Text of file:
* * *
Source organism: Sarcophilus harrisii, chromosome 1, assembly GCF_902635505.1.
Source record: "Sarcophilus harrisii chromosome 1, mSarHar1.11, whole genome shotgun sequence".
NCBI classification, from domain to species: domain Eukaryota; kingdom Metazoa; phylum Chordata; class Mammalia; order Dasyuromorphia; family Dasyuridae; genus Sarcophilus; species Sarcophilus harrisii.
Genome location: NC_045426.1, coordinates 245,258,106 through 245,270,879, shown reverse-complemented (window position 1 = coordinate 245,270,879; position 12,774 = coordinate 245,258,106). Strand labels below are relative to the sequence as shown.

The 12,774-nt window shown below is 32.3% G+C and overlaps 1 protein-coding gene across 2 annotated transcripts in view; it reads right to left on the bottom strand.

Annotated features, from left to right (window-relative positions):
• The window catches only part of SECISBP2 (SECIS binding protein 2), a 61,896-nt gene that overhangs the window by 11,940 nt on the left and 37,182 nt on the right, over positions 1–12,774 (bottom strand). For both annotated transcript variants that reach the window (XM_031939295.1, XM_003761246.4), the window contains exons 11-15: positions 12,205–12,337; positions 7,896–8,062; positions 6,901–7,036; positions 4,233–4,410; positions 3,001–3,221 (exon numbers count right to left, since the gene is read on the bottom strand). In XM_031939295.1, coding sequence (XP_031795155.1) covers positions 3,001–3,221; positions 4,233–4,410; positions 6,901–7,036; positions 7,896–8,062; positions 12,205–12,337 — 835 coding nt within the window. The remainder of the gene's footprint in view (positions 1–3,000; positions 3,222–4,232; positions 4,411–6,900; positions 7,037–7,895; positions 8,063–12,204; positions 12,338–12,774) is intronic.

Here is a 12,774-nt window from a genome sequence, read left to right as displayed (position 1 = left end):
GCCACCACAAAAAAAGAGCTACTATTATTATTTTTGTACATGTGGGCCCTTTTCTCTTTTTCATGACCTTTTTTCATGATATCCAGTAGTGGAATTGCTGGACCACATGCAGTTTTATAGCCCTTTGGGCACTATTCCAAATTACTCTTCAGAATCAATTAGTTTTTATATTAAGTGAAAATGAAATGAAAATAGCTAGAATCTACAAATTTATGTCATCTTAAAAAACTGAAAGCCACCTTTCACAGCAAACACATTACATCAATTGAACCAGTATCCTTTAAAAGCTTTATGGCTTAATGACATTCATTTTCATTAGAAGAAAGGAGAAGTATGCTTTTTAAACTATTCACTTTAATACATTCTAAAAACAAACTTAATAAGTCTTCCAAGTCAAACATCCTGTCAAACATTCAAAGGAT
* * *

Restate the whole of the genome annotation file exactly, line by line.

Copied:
Source organism: Sarcophilus harrisii, chromosome 1, assembly GCF_902635505.1.
Source record: "Sarcophilus harrisii chromosome 1, mSarHar1.11, whole genome shotgun sequence".
NCBI classification, from domain to species: domain Eukaryota; kingdom Metazoa; phylum Chordata; class Mammalia; order Dasyuromorphia; family Dasyuridae; genus Sarcophilus; species Sarcophilus harrisii.
Genome location: NC_045426.1, coordinates 245,258,106 through 245,270,879, shown reverse-complemented (window position 1 = coordinate 245,270,879; position 12,774 = coordinate 245,258,106). Strand labels below are relative to the sequence as shown.

The 12,774-nt window shown below is 32.3% G+C and overlaps 1 protein-coding gene across 2 annotated transcripts in view; it reads right to left on the bottom strand.

Annotated features, from left to right (window-relative positions):
• The window catches only part of SECISBP2 (SECIS binding protein 2), a 61,896-nt gene that overhangs the window by 11,940 nt on the left and 37,182 nt on the right, over positions 1–12,774 (bottom strand). For both annotated transcript variants that reach the window (XM_031939295.1, XM_003761246.4), the window contains exons 11-15: positions 12,205–12,337; positions 7,896–8,062; positions 6,901–7,036; positions 4,233–4,410; positions 3,001–3,221 (exon numbers count right to left, since the gene is read on the bottom strand). In XM_031939295.1, coding sequence (XP_031795155.1) covers positions 3,001–3,221; positions 4,233–4,410; positions 6,901–7,036; positions 7,896–8,062; positions 12,205–12,337 — 835 coding nt within the window. The remainder of the gene's footprint in view (positions 1–3,000; positions 3,222–4,232; positions 4,411–6,900; positions 7,037–7,895; positions 8,063–12,204; positions 12,338–12,774) is intronic.

Here is a 12,774-nt window from a genome sequence, read left to right as displayed (position 1 = left end):
GCCACCACAAAAAAAGAGCTACTATTATTATTTTTGTACATGTGGGCCCTTTTCTCTTTTTCATGACCTTTTTTCATGATATCCAGTAGTGGAATTGCTGGACCACATGCAGTTTTATAGCCCTTTGGGCACTATTCCAAATTACTCTTCAGAATCAATTAGTTTTTATATTAAGTGAAAATGAAATGAAAATAGCTAGAATCTACAAATTTATGTCATCTTAAAAAACTGAAAGCCACCTTTCACAGCAAACACATTACATCAATTGAACCAGTATCCTTTAAAAGCTTTATGGCTTAATGACATTCATTTTCATTAGAAGAAAGGAGAAGTATGCTTTTTAAACTATTCACTTTAATACATTCTAAAAACAAACTTAATAAGTCTTCCAAGTCAAACATCCTGTCAAACATTCAAAGGAT